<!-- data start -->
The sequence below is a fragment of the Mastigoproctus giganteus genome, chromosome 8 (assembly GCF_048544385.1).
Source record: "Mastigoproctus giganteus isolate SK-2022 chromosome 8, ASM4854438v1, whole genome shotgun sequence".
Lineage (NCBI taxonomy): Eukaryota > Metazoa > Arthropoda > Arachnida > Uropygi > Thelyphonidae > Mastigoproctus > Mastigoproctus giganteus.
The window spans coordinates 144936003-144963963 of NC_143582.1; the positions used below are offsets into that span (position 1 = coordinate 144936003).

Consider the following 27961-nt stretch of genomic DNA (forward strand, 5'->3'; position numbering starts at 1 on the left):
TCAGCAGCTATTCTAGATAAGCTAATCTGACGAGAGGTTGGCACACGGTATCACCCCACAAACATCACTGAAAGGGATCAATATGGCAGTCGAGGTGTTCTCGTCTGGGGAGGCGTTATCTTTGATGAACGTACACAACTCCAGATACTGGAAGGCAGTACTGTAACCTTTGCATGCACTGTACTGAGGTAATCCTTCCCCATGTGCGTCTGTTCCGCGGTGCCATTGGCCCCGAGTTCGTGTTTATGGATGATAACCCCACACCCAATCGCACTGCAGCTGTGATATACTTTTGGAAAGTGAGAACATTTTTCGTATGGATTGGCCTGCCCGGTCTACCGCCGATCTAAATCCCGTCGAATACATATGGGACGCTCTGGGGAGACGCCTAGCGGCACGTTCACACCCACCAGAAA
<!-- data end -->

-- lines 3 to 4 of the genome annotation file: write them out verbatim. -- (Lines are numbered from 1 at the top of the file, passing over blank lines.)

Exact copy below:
Lineage (NCBI taxonomy): Eukaryota > Metazoa > Arthropoda > Arachnida > Uropygi > Thelyphonidae > Mastigoproctus > Mastigoproctus giganteus.
The window spans coordinates 144936003-144963963 of NC_143582.1; the positions used below are offsets into that span (position 1 = coordinate 144936003).